In a brain-dead patient on a ventilator, all the body’s organs receive blood pumped by the heart and are thus suitable for transplantation. In contrast, when blood flow stops following a cardiac arrest, the organs become unviable for transplantation within minutes.

“They agreed when I told them that her organs would continue to live in five other people,” Tiwari said.

The parents recalled today that their daughter was helpful, full of fun and great in studies. She had expressed an interest in specialising in nutrition or teaching, said Shobna Mathur, the mother.

(The parents did not want their daughter’s name to be made public because they wanted to protect her privacy but they gave permission to use their names and photographs.)

“We knew this was a bad brain injury — we prayed she should come back perfectly okay, we didn’t want her to be handicapped, paralysed for life. I guess we prayed to God that ‘if that’s the way she’s going to be, take her’,” Shobna Mathur said.

The sequence of events ahead of the transplantation procedure, doctors say, is an example of how corporate and government hospitals can work together and how slow government and bureaucratic machinery can be stirred for a good cause.

“This was a complex medico-legal procedure,” said Rajesh Pande, director of critical care and emergency medicine at BL Kapur. Any road accident death demands an autopsy and, Pande said, police from two states — Uttar Pradesh and Delhi — were involved.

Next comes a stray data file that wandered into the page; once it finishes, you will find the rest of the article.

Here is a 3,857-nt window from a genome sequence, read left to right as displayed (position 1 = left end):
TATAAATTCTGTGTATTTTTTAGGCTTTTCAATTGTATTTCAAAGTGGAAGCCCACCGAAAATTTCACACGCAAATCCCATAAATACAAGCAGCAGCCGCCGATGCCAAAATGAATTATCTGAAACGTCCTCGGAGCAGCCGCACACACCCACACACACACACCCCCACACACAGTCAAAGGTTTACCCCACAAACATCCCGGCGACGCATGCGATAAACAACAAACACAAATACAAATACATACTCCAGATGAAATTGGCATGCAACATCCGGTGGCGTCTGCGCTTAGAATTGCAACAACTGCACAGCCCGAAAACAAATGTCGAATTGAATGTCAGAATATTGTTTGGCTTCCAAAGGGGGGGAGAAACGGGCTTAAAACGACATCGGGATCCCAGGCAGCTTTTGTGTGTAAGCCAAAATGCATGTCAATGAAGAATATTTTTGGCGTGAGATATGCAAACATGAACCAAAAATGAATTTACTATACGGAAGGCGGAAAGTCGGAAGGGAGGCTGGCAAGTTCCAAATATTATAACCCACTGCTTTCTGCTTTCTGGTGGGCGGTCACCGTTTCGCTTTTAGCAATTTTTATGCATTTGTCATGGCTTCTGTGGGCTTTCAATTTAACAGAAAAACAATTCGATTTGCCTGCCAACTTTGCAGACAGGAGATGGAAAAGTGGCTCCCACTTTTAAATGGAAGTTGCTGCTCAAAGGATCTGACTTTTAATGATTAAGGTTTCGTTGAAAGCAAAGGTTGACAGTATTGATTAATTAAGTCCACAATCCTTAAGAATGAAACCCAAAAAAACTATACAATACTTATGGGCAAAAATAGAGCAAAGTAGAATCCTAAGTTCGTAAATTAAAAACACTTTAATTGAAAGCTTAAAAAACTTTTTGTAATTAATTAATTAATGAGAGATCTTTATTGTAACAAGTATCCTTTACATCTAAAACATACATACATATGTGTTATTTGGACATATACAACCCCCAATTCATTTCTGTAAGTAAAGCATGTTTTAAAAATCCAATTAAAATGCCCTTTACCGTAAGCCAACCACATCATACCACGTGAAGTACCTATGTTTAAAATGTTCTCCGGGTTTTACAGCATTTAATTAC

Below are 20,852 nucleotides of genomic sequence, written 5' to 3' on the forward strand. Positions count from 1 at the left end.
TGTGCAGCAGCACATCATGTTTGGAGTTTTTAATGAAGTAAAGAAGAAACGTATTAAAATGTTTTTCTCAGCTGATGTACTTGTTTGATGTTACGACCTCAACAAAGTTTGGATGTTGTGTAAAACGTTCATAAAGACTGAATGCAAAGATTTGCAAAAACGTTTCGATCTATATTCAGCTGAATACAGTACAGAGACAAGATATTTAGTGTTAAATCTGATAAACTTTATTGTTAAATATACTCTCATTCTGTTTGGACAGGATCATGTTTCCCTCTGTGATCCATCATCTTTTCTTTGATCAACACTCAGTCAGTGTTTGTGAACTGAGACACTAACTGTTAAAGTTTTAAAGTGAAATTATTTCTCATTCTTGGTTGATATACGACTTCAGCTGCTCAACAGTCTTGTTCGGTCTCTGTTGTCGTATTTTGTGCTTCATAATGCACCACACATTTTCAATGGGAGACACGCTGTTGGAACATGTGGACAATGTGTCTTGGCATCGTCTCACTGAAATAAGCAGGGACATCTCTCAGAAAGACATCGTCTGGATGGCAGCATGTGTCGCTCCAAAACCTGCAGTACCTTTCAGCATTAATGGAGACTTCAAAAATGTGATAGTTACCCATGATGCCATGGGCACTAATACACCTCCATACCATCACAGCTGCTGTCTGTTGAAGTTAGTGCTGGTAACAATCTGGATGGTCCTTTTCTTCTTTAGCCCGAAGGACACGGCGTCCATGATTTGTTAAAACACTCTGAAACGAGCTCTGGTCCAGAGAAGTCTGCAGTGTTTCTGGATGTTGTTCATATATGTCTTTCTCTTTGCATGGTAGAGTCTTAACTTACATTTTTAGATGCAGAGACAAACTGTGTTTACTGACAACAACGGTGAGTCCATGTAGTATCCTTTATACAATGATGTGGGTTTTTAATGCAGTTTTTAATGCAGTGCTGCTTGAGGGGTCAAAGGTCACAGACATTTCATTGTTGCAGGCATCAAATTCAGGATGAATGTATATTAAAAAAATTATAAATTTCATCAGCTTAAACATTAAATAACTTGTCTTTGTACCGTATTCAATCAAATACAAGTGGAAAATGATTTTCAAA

Hospital administrators lobbied station house officers from Delhi and Uttar Pradesh police for permission to consider organ harvesting.

Hospital chief executive Praneet Kumar telephoned the Delhi health minister — an old school friend — at 11.30pm on August 31, seeking advice on how to overcome medico-legal formalities. The minister set up a three-member panel of experts who sought repeat certification of brain death.

The go-ahead for the procedure arrived at 6.30am on September 2, and the surgeons began the organ harvesting and transplantation surgeries at 8.30am. A government forensic team watched the organs being removed and, independently, conducted the autopsy as required under law.

BL Kapur had resources — surgeon and staff — for only one kidney transplant. So the hospital called a government army hospital in New Delhi, offering them the other kidney, the liver, and the two corneas.

“There’s no reason what happened here should not be replicated elsewhere in other hospitals across the country,” said Pradhan. “There’s a huge gap between supply and demand of organs,” he said.

India’s rate of deceased organ donation is 0.08 per million population, in contrast to more than 12 per million in the UK and 33 per million in Spain. Doctors believe an intensive and sustained public campaign is needed to improve deceased organ donations.

In the southern states, a non-government Multi-Organ Harvesting Aid Network has conducted a campaign and succeeded in raising the deceased organ donation rate in Tamil Nadu to 1.3 per million population.